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Cell Mol Gastroenterol Hepatol. 2018 Jan 3;5(3):333-352. doi: 10.1016/j.jcmgh.2017.12.013. eCollection 2018 Mar.

The Esophageal Organoid System Reveals Functional Interplay Between Notch and Cytokines in Reactive Epithelial Changes.

Author information

1
Division of Pediatric Gastroenterology, Hepatology, and Nutrition, The Children's Hospital of Philadelphia, Philadelphia, Pennsylvania.
2
Division of Gastroenterology, Department of Medicine, University of Pennsylvania Perelman School of Medicine, Philadelphia, Pennsylvania.
3
University of Pennsylvania Abramson Cancer Center, Philadelphia, Pennsylvania.
4
Penn Genomic Analysis Core, Perelman School of Medicine, University of Pennsylvania, Philadelphia, Pennsylvania.
5
Division of Allergy and Immunology, The Children's Hospital of Philadelphia, Philadelphia, Pennsylvania.
6
Department of Pediatrics, Perelman School of Medicine at the University of Pennsylvania, Philadelphia, Pennsylvania.
7
Histopathology Facility and Cancer Biology Program, Fox Chase Cancer Center, Philadelphia, Pennsylvania.

Abstract

Background & Aims:

Aberrations in the esophageal proliferation-differentiation gradient are histologic hallmarks in eosinophilic esophagitis (EoE) and gastroesophageal reflux disease. A reliable protocol to grow 3-dimensional (3D) esophageal organoids is needed to study esophageal epithelial homeostasis under physiological and pathologic conditions.

Methods:

We modified keratinocyte-serum free medium to grow 3D organoids from endoscopic esophageal biopsies, immortalized human esophageal epithelial cells, and murine esophagi. Morphologic and functional characterization of 3D organoids was performed following genetic and pharmacologic modifications or exposure to EoE-relevant cytokines. The Notch pathway was evaluated by transfection assays and by gene expression analyses in vitro and in biopsies.

Results:

Both murine and human esophageal 3D organoids displayed an explicit proliferation-differentiation gradient. Notch inhibition accumulated undifferentiated basal keratinocytes with deregulated squamous cell differentiation in organoids. EoE patient-derived 3D organoids displayed normal epithelial structure ex vivo in the absence of the EoE inflammatory milieu. Stimulation of esophageal 3D organoids with EoE-relevant cytokines resulted in a phenocopy of Notch inhibition in organoid 3D structures with recapitulation of reactive epithelial changes in EoE biopsies, where Notch3 expression was significantly decreased in EoE compared with control subjects.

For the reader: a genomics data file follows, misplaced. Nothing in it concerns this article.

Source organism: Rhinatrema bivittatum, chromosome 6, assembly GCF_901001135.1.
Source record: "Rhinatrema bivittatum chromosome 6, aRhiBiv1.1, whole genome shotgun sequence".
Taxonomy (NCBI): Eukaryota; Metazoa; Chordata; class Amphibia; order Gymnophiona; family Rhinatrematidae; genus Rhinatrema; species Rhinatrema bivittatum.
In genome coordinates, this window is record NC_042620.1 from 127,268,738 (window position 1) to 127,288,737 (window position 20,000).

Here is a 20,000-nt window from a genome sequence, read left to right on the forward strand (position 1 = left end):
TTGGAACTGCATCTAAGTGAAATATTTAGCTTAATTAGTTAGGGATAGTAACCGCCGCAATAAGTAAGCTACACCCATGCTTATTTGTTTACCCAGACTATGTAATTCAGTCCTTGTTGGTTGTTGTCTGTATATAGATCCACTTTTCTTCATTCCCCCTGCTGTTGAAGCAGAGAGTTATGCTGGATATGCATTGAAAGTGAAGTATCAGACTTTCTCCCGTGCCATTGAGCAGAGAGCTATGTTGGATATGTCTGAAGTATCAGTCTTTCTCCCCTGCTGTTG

Conclusions:

Esophageal 3D organoids serve as a novel platform to investigate regulatory mechanisms in squamous epithelial homeostasis in the context of EoE and other diseases. Notch-mediated squamous cell differentiation is suppressed by cytokines known to be involved in EoE, suggesting that this may contribute to epithelial phenotypes associated with disease. Genetic and pharmacologic manipulations establish proof of concept for the utility of organoids for future studies and personalized medicine in EoE and other esophageal diseases.

KEYWORDS:

3D, 3-dimensional; BCH, basal cell hyperplasia; DAPI, 4′,6-Diamidino-2-Phenylindole, Dihydrochloride; DNMAML1, dominant negative MAML1; DOX, doxycycline; EGF, epidermal growth factor; EMT, epithelial-mesenchymal transition; EoE, eosinophilic esophagitis; Eosinophilic Esophagitis; GERD, gastroesophageal reflux disease; GFP, green fluorescent protein; GSI, γ-secretase inhibitor; H&E, hematoxylin and eosin; IF, immunofluorescence; IHC, immunohistochemistry; IL, interleukin; IVL, Involucrin; KSFM, keratinocyte SFM; KSFMC, KSFM containing 0.6 mM Ca2+; Keratinocytes; MAML1, Mastermind-like protein1; OFR, organoid formation rate; Squamous Cell Differentiation; TNF-α, tumor necrosis factor-α; Three-Dimensional; Tslp, thymic stromal lymphopoietin; aDMEM/F12, advanced Dulbecco's Modified Eagle Medium: Nutrient Mixture F-12; qRT-PCR, quantitative reverse-transcription polymerase chain reaction

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